Norman Dohring doesn’t own a smartphone. He’s driven the same truck for twenty years. He’s tough, hardworking, and self-sufficient. For a human.
When a wormhole transports Norman to the planet Bomba, he encounters a species that’s bigger, stronger, and able to handle Bomba's scorching weather and 31-hour days. Norman struggles to survive. But he'll have to because there's a person on Bomba who needs his help. It's someone he knows, someone he loves.
To reach them, Norman will have to cross a hostile landscape that's home to a species who despises humans and their filthy habits. It'll be the hardest trek of Norman Dohring's life, but he might just be stubborn enough to make it.
Someone has left a crate in the basement of Graham Doubleday’s new house. Inside he finds wires and panels and circuit boards. An unassembled machine.
With the help of his son, Graham builds it and learns that the machine can send and receive physical objects. And every day Graham receives a new transmission, each one more bizarre than the last.
Then the objects become personal, items only Graham would understand. So he decides to send a few gadgets of his own. But to discover who is on the other end, Graham Doubleday will have to send the ultimate transmission — himself.
In a society where robots act human, and humans act robotic, Annie is the latest AI model to blur the lines between the two. She has learned to love and experienced joy, intimacy, and the heartache of loss. But has that loss led her to kill?
After being accused of murder, Annie escapes to the Appalachian Trail, where she’s pursued by a new breed of human. And this human doesn’t want to just catch and recycle Annie, he wants to beat her to Mount Katahdin. Because he believes he can, because he believes he’s better.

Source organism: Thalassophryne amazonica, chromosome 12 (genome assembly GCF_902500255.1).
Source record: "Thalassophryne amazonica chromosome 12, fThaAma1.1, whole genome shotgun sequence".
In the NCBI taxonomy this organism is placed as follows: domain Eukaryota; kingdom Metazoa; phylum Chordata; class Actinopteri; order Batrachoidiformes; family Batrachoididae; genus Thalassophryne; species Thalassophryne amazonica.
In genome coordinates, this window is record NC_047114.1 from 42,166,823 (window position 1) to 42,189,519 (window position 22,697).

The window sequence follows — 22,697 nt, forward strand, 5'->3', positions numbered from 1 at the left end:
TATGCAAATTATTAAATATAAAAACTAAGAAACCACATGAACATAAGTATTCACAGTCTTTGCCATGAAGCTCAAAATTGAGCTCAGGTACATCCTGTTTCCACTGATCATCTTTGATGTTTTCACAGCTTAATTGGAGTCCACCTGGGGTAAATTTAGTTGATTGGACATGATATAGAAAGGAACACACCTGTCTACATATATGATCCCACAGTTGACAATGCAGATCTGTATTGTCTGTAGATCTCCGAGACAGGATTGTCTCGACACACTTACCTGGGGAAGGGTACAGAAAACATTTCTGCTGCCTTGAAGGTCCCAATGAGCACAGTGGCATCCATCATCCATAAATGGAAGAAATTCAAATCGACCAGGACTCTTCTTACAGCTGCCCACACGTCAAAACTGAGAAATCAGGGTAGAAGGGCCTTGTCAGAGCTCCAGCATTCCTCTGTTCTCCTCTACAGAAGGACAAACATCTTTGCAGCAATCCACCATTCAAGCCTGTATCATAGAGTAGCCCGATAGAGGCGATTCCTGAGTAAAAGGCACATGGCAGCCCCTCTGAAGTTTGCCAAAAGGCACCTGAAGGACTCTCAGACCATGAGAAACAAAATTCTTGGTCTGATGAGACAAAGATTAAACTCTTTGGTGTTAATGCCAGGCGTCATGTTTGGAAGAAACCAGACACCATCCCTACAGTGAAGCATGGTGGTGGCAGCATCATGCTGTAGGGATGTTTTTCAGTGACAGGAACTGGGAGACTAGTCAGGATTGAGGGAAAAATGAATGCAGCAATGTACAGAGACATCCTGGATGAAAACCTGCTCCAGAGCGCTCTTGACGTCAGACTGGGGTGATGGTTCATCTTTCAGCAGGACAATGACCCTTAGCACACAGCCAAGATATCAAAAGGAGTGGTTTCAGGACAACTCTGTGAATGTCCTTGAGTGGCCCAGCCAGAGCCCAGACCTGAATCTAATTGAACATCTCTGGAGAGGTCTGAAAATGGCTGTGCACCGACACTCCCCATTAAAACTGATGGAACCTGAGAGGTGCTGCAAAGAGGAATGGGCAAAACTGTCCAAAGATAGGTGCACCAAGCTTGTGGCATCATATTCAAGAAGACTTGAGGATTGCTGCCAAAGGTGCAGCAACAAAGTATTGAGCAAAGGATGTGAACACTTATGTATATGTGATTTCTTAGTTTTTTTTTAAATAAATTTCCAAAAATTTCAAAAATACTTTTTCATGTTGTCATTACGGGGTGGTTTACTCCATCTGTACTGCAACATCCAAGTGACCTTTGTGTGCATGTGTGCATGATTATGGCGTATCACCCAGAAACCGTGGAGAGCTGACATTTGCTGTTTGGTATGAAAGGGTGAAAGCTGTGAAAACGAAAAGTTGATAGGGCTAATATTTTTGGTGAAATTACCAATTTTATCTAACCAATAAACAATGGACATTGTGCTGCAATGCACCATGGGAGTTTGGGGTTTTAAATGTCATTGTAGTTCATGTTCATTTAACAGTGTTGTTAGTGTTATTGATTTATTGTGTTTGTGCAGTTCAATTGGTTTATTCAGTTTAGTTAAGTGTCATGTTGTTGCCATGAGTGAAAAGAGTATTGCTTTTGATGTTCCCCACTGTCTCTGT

But there's a reason Annie has chosen the Appalachian Trail. This isn't just a hike. It's a pilgrimage.
There’s only one house on the Forgotten Earth. It has a single occupant.
That hasn’t stopped men from trying to find it. They’ve read the passages and know the significance. Of course, not everyone believes. Joe McGee doesn’t, and why would he? This house is not on any map and Joe’s not one to question things.
But on his flight out of Oregon, Joe’s plane crash-lands, passing through the threshold of the Forgotten Earth. There he finds his estranged father and a minimalist group known as the woodsmen.
They all want to be the first to enter the house. But he who finds it, must be prepared to face the man inside.
There’s something you need to know about Colin Quigley — something he wished everyone knew—he’s just quiet, there’s nothing actually wrong with him. He’s not weird, he’s not creepy, and he doesn’t have a medical condition. Colin simply doesn’t talk much.
In fact, his talk-capacity is only three-hundred and thirteen words. Once he reaches that limit, things get ugly. He becomes tired, grumpy, and eventually shuts down completely. Luckily, Colin has discovered a few tricks to keep his talk-capacity under control. He sits by himself on the bus, rushes through meals to avoid excessive conversation, and fakes the occasional case of laryngitis.
All things considered though, Colin has a nice, quiet life. That is, until his loud, obnoxious cousin Reagan comes to live with him. Reagan rips through the Quigley family like a talking-jackhammer.
With his talk-capacity depleted and his energy level crumbling, Colin devises a plan to restore quiet to his house. But to carry out his plan, Colin Quigley will have to do something he’s never done before — he’ll have to out-talk a talker.
I’m pretty average — a lot like Joe McGee from my first book, The Forgotten Earth. As with Joe, I enjoy hiking and biking, recently completing the C&O Canal towpath (picture above). When I’m not working, writing, hiking, biking, or parenting, I try to take a few minutes to myself because like Colin Quigley from I'm Not Weird, I'm Just Quiet, I'm a bit of an introvert. And if I don't get that quiet time, I become a lot like Norman Dohring from The Curmudgeon and the Wormhole.
I live in Mount Airy, Maryland, where I'm currently working on my next project, a Sci-Fi thriller. Use the option below to be notified when it's available.
I hope you enjoy my books. I wrote them for you—the everyman.